Unilever’s CMO speaks about making sustainable living commonplace
Speaking at the Marketing Society annual conference, and a year on from the launch of Unilever’s Sustainable Living Plan, Keith Weed, Unilever Chief Marketing and Communications Officer, stressed the importance of foresight and the role that brands and marketing can play in making sustainable living commonplace.
“The role of marketing is to create sustainable growth which, in a business like ours, is consumer demand-led growth. But sustainable growth in a resource-constrained world is, for Unilever, not just about economic sustainability but also about environmental and social sustainability. We all need to grow our business not just for today, but for the generations to come,” Weed said.
It is estimated that by 2050 there will be 2.7 billion more people on earth than today; with urbanisation rising from 50% to 69%. By 2015, half the population of developing countries will live in urban areas: 0.6 bn of the 0.7 bn population increase in developing markets will be in urban homes, and 1.3 bn people will live in urban slums with increased hygiene needs.
This increased population and urbanisation presents opportunities for companies like Unilever, but as the company has made public its ambition to double its size whilst reducing its impact, it also presents challenges. The answer to how to grow a business while helping people and protecting the environment, said Weed, is with the consumers – and with the brands and companies that engage with them.
Weed warned, however, that the key to harnessing the power of brands to drive change is not in consumer insight. He said, “Great brands, and great companies, have always walked ahead of consumers. They have a point of view. They don’t just respond to current needs – what consumers say they want now - they anticipate what consumers will need, or might need in future, and they shape markets accordingly.
"As Henry Ford allegedly said, if he’d asked people what they wanted, they’d have said a faster horse. It’s about imagining a different future and designing for it. I want the Unilever brand to be the quality mark for Sustainable Living.”
Just because a consumer can’t articulate a need or a worry doesn’t mean that it isn’t there, and that there isn’t a big opportunity.
For example, some of the countries which are the most important for Unilever’s laundry business, such as India, China and Turkey, are becoming increasingly water-stressed. One of the biggest uses of domestic water is laundry: currently people wash in one bucket of water and rinse with three; Chinese consumers rinse with five. To address this, Unilever developed a new technology and product – Comfort One Rinse – which delivers great cleaning performance with just one bucket of rinsing water.
“We are currently in challenging and volatile times – but they are also times of powerful opportunities and the best time to lead for a better future. Marketers have a key role here: if we take the lead, we can create sustainable growth. But it requires us to think and act differently, and develop new business models if we are to make the sustainable growth agenda mainstream. With sustainability as a source of growth and innovation, we can collectively make sustainable living commonplace,” concluded Weed.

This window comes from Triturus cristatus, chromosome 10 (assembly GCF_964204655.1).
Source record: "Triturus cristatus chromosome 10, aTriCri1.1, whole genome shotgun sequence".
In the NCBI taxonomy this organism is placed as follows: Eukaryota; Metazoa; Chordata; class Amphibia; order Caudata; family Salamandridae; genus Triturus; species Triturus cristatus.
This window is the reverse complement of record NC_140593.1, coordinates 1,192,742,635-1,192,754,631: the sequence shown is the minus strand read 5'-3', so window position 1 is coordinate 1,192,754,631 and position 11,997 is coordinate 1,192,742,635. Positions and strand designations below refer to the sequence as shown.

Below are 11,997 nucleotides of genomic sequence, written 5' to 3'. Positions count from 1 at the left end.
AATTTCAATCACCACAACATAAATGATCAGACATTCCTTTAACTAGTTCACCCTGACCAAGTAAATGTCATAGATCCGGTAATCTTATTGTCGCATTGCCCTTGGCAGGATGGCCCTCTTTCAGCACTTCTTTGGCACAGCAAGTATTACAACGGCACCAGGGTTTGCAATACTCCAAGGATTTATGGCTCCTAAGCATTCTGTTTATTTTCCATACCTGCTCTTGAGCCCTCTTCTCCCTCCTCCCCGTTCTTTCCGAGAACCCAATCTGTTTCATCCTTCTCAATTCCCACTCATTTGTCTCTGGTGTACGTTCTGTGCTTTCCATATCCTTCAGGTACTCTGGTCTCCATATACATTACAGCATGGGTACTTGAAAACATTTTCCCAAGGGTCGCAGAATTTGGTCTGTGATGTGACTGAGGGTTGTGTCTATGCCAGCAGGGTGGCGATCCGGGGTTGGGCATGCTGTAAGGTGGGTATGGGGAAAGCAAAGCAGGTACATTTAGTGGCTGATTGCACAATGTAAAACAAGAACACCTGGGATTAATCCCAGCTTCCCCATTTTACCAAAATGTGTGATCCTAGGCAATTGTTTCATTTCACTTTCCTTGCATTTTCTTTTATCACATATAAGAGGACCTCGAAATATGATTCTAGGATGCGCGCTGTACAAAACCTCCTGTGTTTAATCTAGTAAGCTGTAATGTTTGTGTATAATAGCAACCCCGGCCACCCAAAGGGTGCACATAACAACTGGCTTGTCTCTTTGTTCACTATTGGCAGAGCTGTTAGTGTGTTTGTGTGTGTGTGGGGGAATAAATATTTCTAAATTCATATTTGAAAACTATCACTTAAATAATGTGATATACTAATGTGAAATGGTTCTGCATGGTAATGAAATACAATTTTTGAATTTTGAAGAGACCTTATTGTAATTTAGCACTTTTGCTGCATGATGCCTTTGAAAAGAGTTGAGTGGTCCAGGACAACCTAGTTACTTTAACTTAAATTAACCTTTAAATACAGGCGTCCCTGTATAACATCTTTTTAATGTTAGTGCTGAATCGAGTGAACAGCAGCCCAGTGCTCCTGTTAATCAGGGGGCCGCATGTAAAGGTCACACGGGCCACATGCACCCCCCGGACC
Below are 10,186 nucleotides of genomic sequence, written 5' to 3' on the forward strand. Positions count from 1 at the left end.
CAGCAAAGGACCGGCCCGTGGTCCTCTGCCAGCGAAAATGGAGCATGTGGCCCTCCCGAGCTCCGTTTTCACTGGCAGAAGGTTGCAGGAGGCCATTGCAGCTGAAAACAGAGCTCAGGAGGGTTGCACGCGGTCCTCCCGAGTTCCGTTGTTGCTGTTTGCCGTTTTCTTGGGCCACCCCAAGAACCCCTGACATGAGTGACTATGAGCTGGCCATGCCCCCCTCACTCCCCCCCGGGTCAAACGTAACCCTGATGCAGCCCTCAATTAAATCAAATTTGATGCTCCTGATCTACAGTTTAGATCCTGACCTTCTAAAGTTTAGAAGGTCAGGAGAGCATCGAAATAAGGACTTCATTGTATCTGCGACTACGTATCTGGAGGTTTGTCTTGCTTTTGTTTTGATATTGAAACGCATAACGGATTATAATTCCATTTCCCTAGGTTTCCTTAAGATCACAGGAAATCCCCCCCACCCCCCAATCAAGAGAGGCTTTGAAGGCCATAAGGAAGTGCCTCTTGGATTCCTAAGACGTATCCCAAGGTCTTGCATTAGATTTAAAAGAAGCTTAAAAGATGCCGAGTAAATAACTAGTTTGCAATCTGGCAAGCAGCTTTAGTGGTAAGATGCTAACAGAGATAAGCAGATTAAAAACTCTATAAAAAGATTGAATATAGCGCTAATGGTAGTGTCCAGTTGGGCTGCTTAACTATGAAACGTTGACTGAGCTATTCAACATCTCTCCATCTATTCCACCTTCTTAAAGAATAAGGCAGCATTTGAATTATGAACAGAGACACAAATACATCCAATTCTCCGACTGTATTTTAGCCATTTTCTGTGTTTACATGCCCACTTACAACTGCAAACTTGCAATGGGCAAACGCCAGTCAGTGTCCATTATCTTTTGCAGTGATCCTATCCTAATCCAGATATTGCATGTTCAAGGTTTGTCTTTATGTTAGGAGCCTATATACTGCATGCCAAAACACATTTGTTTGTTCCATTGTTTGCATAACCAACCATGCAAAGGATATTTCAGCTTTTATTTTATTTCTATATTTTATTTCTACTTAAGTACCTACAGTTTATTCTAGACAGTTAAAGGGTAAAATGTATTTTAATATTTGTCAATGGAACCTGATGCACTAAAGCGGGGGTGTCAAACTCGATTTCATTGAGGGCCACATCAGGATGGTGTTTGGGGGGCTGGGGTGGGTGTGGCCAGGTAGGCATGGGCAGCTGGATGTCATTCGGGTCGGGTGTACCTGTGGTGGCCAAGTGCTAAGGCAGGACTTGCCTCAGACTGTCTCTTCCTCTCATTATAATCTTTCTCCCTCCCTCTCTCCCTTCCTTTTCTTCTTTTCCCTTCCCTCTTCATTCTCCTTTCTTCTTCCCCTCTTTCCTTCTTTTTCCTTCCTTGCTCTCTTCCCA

+31 (0) 10 217 4000
100 Victoria Embankment
London EC4Y 0DY
+44 (0) 207 822 5252
Safe harbour statement
This announcement may contain forward-looking statements, including ‘forward-looking statements’ within the meaning of the United States Private Securities Litigation Reform Act of 1995. Words such as ‘expects’, ‘anticipates’, ‘intends’, ‘believes’ or the negative of these terms and other similar expressions of future performance or results, and their negatives, are intended to identify such forward-looking statements. These forward-looking statements are based upon current expectations and assumptions regarding anticipated developments and other factors affecting the Group. They are not historical facts, nor are they guarantees of future performance. Because these forward-looking statements involve risks and uncertainties, there are important factors that could cause actual results to differ materially from those expressed or implied by these forward-looking statements, including, among others, competitive pricing and activities, economic slowdown, industry consolidation, access to credit markets, recruitment levels, reputational risks, commodity prices, continued availability of raw materials, prioritisation of projects, consumption levels, costs, the ability to maintain and manage key customer relationships and supply chain sources, consumer demands, currency values, interest rates, the ability to integrate acquisitions and complete planned divestitures, the ability to complete planned restructuring activities, physical risks, environmental risks, the ability to manage regulatory, tax and legal matters and resolve pending matters within current estimates, legislative, fiscal and regulatory developments, political, economic and social conditions in the geographic markets where the Group operates and new or changed priorities of the Boards. Further details of potential risks and uncertainties affecting the Group are described in the Group’s filings with the London Stock Exchange, Euronext Amsterdam and the US Securities and Exchange Commission, including the Group’s Annual Report on Form 20-F for the year ended 31 December 2010. These forward-looking statements speak only as of the date of this document. Except as required by any applicable law or regulation, the Group expressly disclaims any obligation or undertaking to release publicly any updates or revisions to any forward-looking statements contained herein to reflect any change in the Group’s expectations with regard thereto or any change in events, conditions or circumstances on which any such statement is based.